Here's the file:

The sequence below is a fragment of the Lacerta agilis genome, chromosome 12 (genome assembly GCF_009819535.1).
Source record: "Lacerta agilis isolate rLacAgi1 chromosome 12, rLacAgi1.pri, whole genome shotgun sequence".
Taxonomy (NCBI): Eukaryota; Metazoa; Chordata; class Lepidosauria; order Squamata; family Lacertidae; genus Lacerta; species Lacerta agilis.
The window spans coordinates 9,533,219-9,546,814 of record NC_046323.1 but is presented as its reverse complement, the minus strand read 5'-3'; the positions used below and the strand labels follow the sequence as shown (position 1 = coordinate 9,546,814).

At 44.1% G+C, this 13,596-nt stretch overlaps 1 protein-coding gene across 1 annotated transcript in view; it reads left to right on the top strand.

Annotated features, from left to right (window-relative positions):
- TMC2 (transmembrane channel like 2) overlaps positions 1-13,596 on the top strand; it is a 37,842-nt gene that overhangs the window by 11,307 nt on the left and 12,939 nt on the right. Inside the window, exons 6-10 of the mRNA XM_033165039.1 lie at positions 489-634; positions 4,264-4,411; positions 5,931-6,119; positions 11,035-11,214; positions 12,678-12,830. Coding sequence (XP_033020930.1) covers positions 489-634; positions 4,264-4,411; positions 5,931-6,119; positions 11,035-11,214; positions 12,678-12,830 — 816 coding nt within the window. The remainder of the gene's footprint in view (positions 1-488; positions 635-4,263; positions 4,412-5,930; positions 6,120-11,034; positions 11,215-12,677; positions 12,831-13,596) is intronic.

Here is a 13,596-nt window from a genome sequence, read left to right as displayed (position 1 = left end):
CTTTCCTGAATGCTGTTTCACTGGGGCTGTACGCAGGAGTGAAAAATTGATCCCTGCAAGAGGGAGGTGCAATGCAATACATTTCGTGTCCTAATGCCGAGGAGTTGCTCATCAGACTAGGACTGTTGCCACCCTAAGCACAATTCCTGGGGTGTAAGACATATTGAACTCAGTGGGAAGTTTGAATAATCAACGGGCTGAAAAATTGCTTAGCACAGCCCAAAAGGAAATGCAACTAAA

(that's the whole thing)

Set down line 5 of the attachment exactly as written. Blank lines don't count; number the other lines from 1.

At 44.1% G+C, this 13,596-nt stretch overlaps 1 protein-coding gene across 1 annotated transcript in view; it reads left to right on the top strand.